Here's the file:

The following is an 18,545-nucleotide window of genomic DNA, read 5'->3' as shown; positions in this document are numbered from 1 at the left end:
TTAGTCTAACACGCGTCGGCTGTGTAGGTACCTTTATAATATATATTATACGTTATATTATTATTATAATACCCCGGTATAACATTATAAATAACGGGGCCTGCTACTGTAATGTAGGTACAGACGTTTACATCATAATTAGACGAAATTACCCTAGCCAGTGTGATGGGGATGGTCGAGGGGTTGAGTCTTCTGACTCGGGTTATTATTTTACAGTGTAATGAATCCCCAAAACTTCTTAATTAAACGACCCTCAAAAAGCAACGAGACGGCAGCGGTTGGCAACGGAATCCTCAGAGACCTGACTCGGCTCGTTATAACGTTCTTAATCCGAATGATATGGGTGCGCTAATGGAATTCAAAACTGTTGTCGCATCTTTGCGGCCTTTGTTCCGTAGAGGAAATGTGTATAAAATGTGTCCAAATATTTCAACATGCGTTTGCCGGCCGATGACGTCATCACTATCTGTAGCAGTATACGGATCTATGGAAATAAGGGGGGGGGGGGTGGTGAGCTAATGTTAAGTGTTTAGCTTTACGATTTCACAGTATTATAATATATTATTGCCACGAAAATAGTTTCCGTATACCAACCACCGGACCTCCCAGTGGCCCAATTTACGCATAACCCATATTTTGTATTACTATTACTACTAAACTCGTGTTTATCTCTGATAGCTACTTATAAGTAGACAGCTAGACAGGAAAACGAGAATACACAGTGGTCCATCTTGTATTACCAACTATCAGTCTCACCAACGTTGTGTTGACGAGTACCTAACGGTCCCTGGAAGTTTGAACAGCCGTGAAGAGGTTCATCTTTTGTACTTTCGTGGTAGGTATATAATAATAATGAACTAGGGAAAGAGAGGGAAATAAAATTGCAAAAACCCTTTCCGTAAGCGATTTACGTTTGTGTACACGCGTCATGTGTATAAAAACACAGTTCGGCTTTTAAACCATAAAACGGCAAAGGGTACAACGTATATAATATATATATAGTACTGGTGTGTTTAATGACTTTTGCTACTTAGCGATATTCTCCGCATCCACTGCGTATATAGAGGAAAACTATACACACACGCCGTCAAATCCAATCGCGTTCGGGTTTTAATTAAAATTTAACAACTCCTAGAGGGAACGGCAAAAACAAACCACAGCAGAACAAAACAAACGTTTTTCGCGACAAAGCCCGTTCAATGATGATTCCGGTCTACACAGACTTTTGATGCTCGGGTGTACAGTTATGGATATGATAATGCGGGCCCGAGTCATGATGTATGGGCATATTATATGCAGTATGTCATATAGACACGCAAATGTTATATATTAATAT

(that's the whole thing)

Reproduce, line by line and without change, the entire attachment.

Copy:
The following is an 18,545-nucleotide window of genomic DNA, read 5'->3' as shown; positions in this document are numbered from 1 at the left end:
TTAGTCTAACACGCGTCGGCTGTGTAGGTACCTTTATAATATATATTATACGTTATATTATTATTATAATACCCCGGTATAACATTATAAATAACGGGGCCTGCTACTGTAATGTAGGTACAGACGTTTACATCATAATTAGACGAAATTACCCTAGCCAGTGTGATGGGGATGGTCGAGGGGTTGAGTCTTCTGACTCGGGTTATTATTTTACAGTGTAATGAATCCCCAAAACTTCTTAATTAAACGACCCTCAAAAAGCAACGAGACGGCAGCGGTTGGCAACGGAATCCTCAGAGACCTGACTCGGCTCGTTATAACGTTCTTAATCCGAATGATATGGGTGCGCTAATGGAATTCAAAACTGTTGTCGCATCTTTGCGGCCTTTGTTCCGTAGAGGAAATGTGTATAAAATGTGTCCAAATATTTCAACATGCGTTTGCCGGCCGATGACGTCATCACTATCTGTAGCAGTATACGGATCTATGGAAATAAGGGGGGGGGGGGTGGTGAGCTAATGTTAAGTGTTTAGCTTTACGATTTCACAGTATTATAATATATTATTGCCACGAAAATAGTTTCCGTATACCAACCACCGGACCTCCCAGTGGCCCAATTTACGCATAACCCATATTTTGTATTACTATTACTACTAAACTCGTGTTTATCTCTGATAGCTACTTATAAGTAGACAGCTAGACAGGAAAACGAGAATACACAGTGGTCCATCTTGTATTACCAACTATCAGTCTCACCAACGTTGTGTTGACGAGTACCTAACGGTCCCTGGAAGTTTGAACAGCCGTGAAGAGGTTCATCTTTTGTACTTTCGTGGTAGGTATATAATAATAATGAACTAGGGAAAGAGAGGGAAATAAAATTGCAAAAACCCTTTCCGTAAGCGATTTACGTTTGTGTACACGCGTCATGTGTATAAAAACACAGTTCGGCTTTTAAACCATAAAACGGCAAAGGGTACAACGTATATAATATATATATAGTACTGGTGTGTTTAATGACTTTTGCTACTTAGCGATATTCTCCGCATCCACTGCGTATATAGAGGAAAACTATACACACACGCCGTCAAATCCAATCGCGTTCGGGTTTTAATTAAAATTTAACAACTCCTAGAGGGAACGGCAAAAACAAACCACAGCAGAACAAAACAAACGTTTTTCGCGACAAAGCCCGTTCAATGATGATTCCGGTCTACACAGACTTTTGATGCTCGGGTGTACAGTTATGGATATGATAATGCGGGCCCGAGTCATGATGTATGGGCATATTATATGCAGTATGTCATATAGACACGCAAATGTTATATATTAATAT